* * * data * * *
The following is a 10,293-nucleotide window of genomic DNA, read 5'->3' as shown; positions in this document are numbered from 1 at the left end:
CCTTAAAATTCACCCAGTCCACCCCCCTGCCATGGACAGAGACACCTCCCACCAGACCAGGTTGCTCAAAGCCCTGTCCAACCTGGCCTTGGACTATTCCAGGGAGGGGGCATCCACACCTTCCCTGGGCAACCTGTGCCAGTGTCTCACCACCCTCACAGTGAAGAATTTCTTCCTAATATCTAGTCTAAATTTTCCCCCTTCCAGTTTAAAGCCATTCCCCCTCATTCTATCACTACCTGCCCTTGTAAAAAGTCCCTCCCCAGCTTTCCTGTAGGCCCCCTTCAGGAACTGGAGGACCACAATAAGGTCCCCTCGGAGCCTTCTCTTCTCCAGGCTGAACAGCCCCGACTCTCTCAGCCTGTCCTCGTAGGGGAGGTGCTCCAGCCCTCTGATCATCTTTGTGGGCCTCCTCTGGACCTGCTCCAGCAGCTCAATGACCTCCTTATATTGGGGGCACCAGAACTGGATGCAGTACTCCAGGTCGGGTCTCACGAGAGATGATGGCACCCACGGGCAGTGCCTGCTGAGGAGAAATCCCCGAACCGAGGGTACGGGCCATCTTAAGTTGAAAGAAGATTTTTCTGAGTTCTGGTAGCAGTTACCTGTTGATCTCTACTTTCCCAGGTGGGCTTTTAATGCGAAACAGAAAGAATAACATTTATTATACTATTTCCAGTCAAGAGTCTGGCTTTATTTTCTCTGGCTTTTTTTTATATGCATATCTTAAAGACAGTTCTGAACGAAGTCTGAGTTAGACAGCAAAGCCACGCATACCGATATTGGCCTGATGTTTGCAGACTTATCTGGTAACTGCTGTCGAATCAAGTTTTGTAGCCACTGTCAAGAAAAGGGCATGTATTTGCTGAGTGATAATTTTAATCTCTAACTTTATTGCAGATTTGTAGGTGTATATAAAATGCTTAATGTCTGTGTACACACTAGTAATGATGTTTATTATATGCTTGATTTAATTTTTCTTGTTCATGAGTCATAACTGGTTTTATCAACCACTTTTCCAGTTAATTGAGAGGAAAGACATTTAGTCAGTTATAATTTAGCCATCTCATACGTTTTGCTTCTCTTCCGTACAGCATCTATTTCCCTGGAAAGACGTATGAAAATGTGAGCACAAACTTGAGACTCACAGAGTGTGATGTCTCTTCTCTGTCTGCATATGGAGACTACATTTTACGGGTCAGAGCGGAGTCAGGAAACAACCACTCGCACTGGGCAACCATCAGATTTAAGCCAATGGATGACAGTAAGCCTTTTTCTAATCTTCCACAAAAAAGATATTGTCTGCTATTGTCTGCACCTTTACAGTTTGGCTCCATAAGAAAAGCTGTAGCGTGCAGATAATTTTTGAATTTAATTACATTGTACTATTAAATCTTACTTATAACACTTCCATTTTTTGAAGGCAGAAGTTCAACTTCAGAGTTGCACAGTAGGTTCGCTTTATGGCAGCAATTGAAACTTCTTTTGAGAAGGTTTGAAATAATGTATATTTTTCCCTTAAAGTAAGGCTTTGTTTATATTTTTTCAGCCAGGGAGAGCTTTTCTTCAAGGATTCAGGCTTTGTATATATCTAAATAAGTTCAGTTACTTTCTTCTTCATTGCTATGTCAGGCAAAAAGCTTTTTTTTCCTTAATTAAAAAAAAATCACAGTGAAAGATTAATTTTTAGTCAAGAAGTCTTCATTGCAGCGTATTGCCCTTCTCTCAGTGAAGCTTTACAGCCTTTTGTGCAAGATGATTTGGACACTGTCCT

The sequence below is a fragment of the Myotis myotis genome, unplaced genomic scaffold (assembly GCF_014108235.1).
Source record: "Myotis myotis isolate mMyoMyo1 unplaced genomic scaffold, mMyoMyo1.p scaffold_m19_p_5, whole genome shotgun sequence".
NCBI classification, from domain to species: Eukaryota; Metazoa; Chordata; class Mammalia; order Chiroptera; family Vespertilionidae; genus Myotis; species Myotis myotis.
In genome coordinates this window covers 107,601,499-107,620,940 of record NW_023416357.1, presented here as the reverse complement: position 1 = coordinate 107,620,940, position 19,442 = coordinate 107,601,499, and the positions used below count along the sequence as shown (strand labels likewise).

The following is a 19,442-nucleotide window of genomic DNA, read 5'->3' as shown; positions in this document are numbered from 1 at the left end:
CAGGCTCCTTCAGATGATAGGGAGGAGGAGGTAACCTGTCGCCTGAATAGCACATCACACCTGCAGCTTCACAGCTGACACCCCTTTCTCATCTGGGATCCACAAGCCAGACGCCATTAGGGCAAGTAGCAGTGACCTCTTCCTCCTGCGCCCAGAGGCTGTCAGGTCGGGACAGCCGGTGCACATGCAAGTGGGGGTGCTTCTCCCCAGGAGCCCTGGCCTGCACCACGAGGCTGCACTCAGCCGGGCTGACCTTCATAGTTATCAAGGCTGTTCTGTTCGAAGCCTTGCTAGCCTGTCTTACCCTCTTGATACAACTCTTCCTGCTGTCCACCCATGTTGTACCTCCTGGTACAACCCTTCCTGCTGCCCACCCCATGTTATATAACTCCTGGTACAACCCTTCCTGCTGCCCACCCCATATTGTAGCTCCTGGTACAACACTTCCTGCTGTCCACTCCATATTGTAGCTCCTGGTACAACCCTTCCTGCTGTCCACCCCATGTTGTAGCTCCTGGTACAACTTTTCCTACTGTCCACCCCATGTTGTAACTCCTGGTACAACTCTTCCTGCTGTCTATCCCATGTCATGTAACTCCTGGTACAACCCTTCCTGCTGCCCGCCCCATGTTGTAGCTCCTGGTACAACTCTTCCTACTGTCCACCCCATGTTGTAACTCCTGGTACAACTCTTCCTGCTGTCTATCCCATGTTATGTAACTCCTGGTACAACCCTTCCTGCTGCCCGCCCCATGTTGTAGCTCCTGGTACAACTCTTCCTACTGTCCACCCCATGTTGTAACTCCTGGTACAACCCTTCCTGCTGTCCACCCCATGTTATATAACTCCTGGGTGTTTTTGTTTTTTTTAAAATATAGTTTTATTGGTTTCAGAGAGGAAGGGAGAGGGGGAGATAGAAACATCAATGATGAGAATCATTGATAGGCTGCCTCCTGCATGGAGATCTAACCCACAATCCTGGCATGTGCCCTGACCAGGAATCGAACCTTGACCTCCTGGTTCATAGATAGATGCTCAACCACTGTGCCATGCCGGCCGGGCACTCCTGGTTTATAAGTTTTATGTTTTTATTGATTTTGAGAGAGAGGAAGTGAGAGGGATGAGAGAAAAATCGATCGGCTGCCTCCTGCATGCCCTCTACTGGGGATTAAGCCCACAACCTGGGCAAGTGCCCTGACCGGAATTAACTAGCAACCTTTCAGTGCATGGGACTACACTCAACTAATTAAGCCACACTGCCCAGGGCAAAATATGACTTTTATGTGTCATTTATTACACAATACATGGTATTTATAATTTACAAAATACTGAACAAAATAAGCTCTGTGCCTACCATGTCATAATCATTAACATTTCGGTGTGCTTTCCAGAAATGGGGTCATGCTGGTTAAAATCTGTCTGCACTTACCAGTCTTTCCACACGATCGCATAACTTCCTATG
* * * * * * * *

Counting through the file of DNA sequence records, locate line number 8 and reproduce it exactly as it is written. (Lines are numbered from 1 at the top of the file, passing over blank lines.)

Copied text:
CAGGCTCCTTCAGATGATAGGGAGGAGGAGGTAACCTGTCGCCTGAATAGCACATCACACCTGCAGCTTCACAGCTGACACCCCTTTCTCATCTGGGATCCACAAGCCAGACGCCATTAGGGCAAGTAGCAGTGACCTCTTCCTCCTGCGCCCAGAGGCTGTCAGGTCGGGACAGCCGGTGCACATGCAAGTGGGGGTGCTTCTCCCCAGGAGCCCTGGCCTGCACCACGAGGCTGCACTCAGCCGGGCTGACCTTCATAGTTATCAAGGCTGTTCTGTTCGAAGCCTTGCTAGCCTGTCTTACCCTCTTGATACAACTCTTCCTGCTGTCCACCCATGTTGTACCTCCTGGTACAACCCTTCCTGCTGCCCACCCCATGTTATATAACTCCTGGTACAACCCTTCCTGCTGCCCACCCCATATTGTAGCTCCTGGTACAACACTTCCTGCTGTCCACTCCATATTGTAGCTCCTGGTACAACCCTTCCTGCTGTCCACCCCATGTTGTAGCTCCTGGTACAACTTTTCCTACTGTCCACCCCATGTTGTAACTCCTGGTACAACTCTTCCTGCTGTCTATCCCATGTCATGTAACTCCTGGTACAACCCTTCCTGCTGCCCGCCCCATGTTGTAGCTCCTGGTACAACTCTTCCTACTGTCCACCCCATGTTGTAACTCCTGGTACAACTCTTCCTGCTGTCTATCCCATGTTATGTAACTCCTGGTACAACCCTTCCTGCTGCCCGCCCCATGTTGTAGCTCCTGGTACAACTCTTCCTACTGTCCACCCCATGTTGTAACTCCTGGTACAACCCTTCCTGCTGTCCACCCCATGTTATATAACTCCTGGGTGTTTTTGTTTTTTTTAAAATATAGTTTTATTGGTTTCAGAGAGGAAGGGAGAGGGGGAGATAGAAACATCAATGATGAGAATCATTGATAGGCTGCCTCCTGCATGGAGATCTAACCCACAATCCTGGCATGTGCCCTGACCAGGAATCGAACCTTGACCTCCTGGTTCATAGATAGATGCTCAACCACTGTGCCATGCCGGCCGGGCACTCCTGGTTTATAAGTTTTATGTTTTTATTGATTTTGAGAGAGAGGAAGTGAGAGGGATGAGAGAAAAATCGATCGGCTGCCTCCTGCATGCCCTCTACTGGGGATTAAGCCCACAACCTGGGCAAGTGCCCTGACCGGAATTAACTAGCAACCTTTCAGTGCATGGGACTACACTCAACTAATTAAGCCACACTGCCCAGGGCAAAATATGACTTTTATGTGTCATTTATTACACAATACATGGTATTTATAATTTACAAAATACTGAACAAAATAAGCTCTGTGCCTACCATGTCATAATCATTAACATTTCGGTGTGCTTTCCAGAAATGGGGTCATGCTGGTTAAAATCTGTCTGCACTTACCAGTCTTTCCACACGATCGCATAACTTCCTATG